Sondehub also tracks other balloons flying around the world at Sondehub.org
These are very crowded skies.
Clicking on the Sondehub links above and scrolling out will show all the registered balloons flying around the world.
New from the Northern Illinois Bottlecap Balloon Brigade
From the start of our program in June of 2021, besides having fun, our goal was to teach others how to build and launch Pico Balloons. This is a continued work in progress.
Our Team Member, Jim Janiak, KD9UQB has designed and started to teach our team members how to build our solar panel packages. Jim has updated our website on the solar panel builds.
When you visit our main page https://nibbb.org/ you’ll read about the introduction to our program and our members. The heading on each page show the links for more information.
Two recently added links are information on how to build our Low Sun Angle – High Power solar array with Bill of Materials and the Standard Array with Bill of Materials. The Low Sun Angle High Power array was designed and built by Jim for the Antarctica launch on November 24th 2022, now on the 71st day of flight and getting ready for the 6th circumnavigation.
Our Pico Balloon K9YO after missing in action for 30 days, made the 6th circumnaviation on January 31st 2023, and is expected over Finland around February 4th.
For updated information on our balloons in flight, please visit our Locate and Track page. For posts starting with the most recent please visit our Blog page.
Please feel free to email me if you have any questions. I can be reached through my QRZ page or the Contact Us link on our website.
Pico Balloon K9YO was missing in action after last reporting December 26th, 2023 after the 5th Circumnavigation and 76 days and 23 hours of flight. We were hoping for the best for a safe return.
On January 26th 2023 K9YO came back and reported at Grid ON25LL over Mongolia at 03:08 zulu.
It was Ken Daniel, K9YO that alerted our team that Pico Balloon K9YO reported just passing Japan on January 27th 2023 and asleep at Grid QN74LL at 04:08 zulu.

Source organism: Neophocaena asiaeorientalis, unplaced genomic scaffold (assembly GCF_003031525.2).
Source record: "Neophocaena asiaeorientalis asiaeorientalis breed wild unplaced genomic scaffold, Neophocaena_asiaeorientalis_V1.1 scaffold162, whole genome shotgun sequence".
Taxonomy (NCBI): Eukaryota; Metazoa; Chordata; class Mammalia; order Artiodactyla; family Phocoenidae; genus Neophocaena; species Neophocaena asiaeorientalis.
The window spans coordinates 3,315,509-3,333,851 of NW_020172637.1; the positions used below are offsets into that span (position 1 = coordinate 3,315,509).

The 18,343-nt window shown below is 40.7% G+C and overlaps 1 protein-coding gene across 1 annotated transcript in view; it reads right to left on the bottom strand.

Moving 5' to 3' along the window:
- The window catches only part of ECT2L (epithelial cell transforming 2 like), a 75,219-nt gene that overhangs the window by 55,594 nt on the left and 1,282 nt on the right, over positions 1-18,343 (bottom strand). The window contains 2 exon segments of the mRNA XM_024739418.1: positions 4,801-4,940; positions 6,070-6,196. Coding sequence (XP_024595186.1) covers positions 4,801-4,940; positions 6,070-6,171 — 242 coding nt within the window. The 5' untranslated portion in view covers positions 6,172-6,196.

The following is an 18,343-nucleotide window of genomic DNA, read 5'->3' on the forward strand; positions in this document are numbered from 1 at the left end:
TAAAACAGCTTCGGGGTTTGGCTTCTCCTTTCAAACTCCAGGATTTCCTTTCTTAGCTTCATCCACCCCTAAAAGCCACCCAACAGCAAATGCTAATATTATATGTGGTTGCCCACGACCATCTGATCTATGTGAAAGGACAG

We did an 84 hour NOAA Hysplit Trajectory seeing a move over the North Pacific Ocean towards Alaska, but waiting for today’s report to confirm.
After 109 days and 5 hours Pico Balloon K9YO has reported on January 27th at Grid AO01LL at 22:38 Zulu flying at an altitude of 12,000 meters
The 84 hours NOAA Hysplit Trajectory is showing Pico Balloon K9YO heading north into darkness and over Canada preparing for another circumnavigation around January 31st, 2023
Our Locate and Track page has been updated for Pico Balloon K9YO and Pico Balloon KD9UQB with the 84 hour NOAA Hysplit as seen above, Ventusky for windspeed and direction, and APRS for the world view for both our balloons. We’ll continue to follow these balloons and will update the Locate and Track page.
Pico Balloon KD9UQB was launched from Neumayer Station III, Grid IB59UI, Antarctica, on November 24th 2022. After 53 days and 1 hour of flight, Pico Balloon KD9UQB made its 4th Circumnavigation around the world.
Pico Balloon KD9UQB had reached Grid ID65LE at 07:32 UTC flying at an altitude of 10,840 meters, 35,566 feet, completing the 4th Circumnavigation around the world.
With several more hours of sunlight and flying north over warmer temperatures. Pico Balloon KD9UQB has been reaching altitudes of 11,100 meters.
The 84 hour NOAA Hysplit Trajectory model and Ventusky shows Pico Balloon KD9UQB traveling in a faster Jetstream arriving south of New Zealand around January 20th 2023.